It’s been a long time coming. Now Channing Phillips is coming back to the place where he cut his teeth—and unnerved advocates of press freedom.
Originally reported by Business Insider, the long-serving Democratic Party prosecutor is President Joe Biden’s choice to serve as acting U.S. Attorney for the District of Columbia. He will join the office as it prosecutes literally hundreds of individuals who allegedly took part in the right-wing attack on the U.S. Capitol Complex on Jan. 6.
Fox News later confirmed the move by obtaining a memorandum sent Tuesday by acting U.S. Attorney Michael Sherwin.
“Effective tomorrow, Channing Phillips will take the reins as the Acting United States Attorney for the District of Columbia,” Sherwin said in the memo to office staff.
Sherwin, who was asked to resign from his post by the nascent Biden administration, will stay on to supervise the Capitol riot probe “at the request of” the U.S. Department of Justice (DOJ), according to the memo.
In January 2017, Phillips controversially pursued charges against journalist Aaron Cantú for covering the January 20 protests against Trump’s inauguration. The move drew the ire of multiple media outlets and The Reporters Committee for Freedom of the Press.
Cantú was one of over 230 protesters and journalists swept up in a highly-criticized show-trial-like indictment by the D.C. U.S. Attorney’s Office. Most of those originally targeted had their charges dropped relatively quickly. But the government kept prosecuting Cantú before finally dismissing the indictment in July 2018.
“I’m stunned,” Cantú told the Santa Fe Reporter, where he works as a staff reporter. “It’s still sinking in. The trauma has been really severe. It’s taken a lot to be able to just hold it together and come to work and do the work. And now that that thing is not there, I need to figure out how to live my life.”
Phillips was nominated to serve as the D.C. U.S. Attorney by then-president Barack Obama in October 2015 and served as the district’s acting U.S. attorney for nearly two years before leaving the post in September 2017. Never confirmed for the position, Phillips was eventually replaced by Jessie Liu, an appointee of then-president Donald Trump. Liu, you may recall, was replaced at a time when the DOJ was looking to undo the Michael Flynn prosecution and other Mueller probe-related cases. Then-Attorney General Bill Barr’s former top aide Timothy Shea took over and oversaw the office’s highly publicized and controversial walk-back on Roger Stone’s sentencing recommendations. After the winds of scandal and intrigue died down, Sherwin was named acting U.S. Attorney.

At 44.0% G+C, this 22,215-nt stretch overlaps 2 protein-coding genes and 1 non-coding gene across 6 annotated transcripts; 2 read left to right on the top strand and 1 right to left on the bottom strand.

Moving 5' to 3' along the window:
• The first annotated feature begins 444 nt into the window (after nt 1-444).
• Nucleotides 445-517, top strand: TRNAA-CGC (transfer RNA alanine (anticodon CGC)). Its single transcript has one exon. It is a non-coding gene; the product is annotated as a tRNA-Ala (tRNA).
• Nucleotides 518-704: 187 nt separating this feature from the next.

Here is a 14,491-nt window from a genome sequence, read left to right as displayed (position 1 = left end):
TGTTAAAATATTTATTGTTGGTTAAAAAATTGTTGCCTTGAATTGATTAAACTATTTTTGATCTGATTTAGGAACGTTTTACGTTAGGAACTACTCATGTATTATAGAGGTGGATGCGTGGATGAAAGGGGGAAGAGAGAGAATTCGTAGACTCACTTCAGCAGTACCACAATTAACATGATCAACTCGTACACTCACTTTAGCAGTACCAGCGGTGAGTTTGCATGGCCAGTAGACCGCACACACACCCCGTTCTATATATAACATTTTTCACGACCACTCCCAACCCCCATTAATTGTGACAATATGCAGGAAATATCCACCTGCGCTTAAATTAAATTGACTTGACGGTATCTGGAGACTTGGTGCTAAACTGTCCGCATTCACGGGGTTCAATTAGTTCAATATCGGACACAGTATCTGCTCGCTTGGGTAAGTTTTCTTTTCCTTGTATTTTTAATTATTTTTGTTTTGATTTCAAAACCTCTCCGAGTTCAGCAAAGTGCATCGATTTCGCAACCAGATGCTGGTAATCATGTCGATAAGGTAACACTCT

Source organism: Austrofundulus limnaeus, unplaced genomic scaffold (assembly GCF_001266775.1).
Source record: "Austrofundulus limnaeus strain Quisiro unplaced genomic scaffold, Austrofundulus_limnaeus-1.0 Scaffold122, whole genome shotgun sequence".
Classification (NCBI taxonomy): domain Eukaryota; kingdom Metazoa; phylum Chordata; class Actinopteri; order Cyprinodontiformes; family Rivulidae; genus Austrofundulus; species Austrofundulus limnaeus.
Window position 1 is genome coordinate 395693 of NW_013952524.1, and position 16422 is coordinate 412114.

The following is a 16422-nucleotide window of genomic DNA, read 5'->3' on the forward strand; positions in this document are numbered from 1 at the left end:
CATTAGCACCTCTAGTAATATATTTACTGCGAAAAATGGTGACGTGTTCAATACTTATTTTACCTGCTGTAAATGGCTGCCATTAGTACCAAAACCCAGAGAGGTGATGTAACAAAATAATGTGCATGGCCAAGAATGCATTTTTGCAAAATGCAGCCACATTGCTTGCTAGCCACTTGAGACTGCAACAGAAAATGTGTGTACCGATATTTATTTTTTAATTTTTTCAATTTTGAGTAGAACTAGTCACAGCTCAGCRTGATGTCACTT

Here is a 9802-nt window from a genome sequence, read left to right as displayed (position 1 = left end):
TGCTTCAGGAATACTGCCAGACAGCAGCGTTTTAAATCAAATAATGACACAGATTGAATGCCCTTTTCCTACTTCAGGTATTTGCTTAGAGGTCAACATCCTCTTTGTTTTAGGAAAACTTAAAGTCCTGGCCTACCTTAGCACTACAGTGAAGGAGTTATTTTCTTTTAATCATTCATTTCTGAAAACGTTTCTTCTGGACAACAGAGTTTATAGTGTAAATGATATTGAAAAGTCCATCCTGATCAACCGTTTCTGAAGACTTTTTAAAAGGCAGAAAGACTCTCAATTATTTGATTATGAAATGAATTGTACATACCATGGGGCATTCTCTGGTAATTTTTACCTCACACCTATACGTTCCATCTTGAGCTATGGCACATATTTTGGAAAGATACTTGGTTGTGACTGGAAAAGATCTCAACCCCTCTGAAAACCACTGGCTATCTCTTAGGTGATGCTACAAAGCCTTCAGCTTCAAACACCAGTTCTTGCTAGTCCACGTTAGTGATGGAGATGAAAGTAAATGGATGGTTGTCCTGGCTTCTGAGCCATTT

The D.C. U.S. Attorney’s Office is one of Phillips’s two second homes.
He began working in the dual-purpose district and federal office in 1994 as an assistant U.S. attorney after being hired by Eric Holder, who was U.S. attorney at the time. At first, he prosecuted “violent crime, drug trafficking, gun, and fraud offenses,” according to his archived DOJ biography. Phillips eventually served as the office’s spokesperson and was briefly interim U.S. attorney after Holder took the top spot at DOJ during the Obama administration.
Prior to his work in the office that he’ll soon be leading, Phillips served a four year stint with the DOJ’s Criminal Division, where he worked in what was then known as the Organized Crime and Racketeering Section but which is currently called the Organized Crime and Gang Section. In 2010, Phillips followed Holder back to DOJ where he directly answered to the U.S. attorney general and as executive director of the DOJ’s Diversity Management Advisory Council.
In 2015, Phillips returned to the D.C. U.S. Attorney’s Office. During his second round there, he rectified part of the ultimately botched investigation into the high-profile murder of Federal Bureau of Prison intern Chandra Levy. His predecessor had prosecuted and convicted El Salvadoran national Ingmar Guandique for Levy’s murder after D.C. police ruled out the 24-year-old’s lover, then-representative Gary Condit, a Democrat from California.
After years in prison, Guandique, who had consistently maintained his innocence, was released at Phillips’s request after exculpatory evidence—which was never made public—came to light.
“After investigating this information and reviewing all of the evidence in the case, the government now believes it is in the interests of justice for the court to dismiss the case without prejudice,” Phillips said in a filing that served as the capstone to the case he was originally involved in as the U.S. attorney’s spokesperson.
According to Phillip’s Twitter profile, he is a “Former U.S. Attorney | Career Federal Prosecutor | Concerned Citizen | Wahoo for Life | [and] Jazz Aficionado.”
[image via U.S. DOJ]
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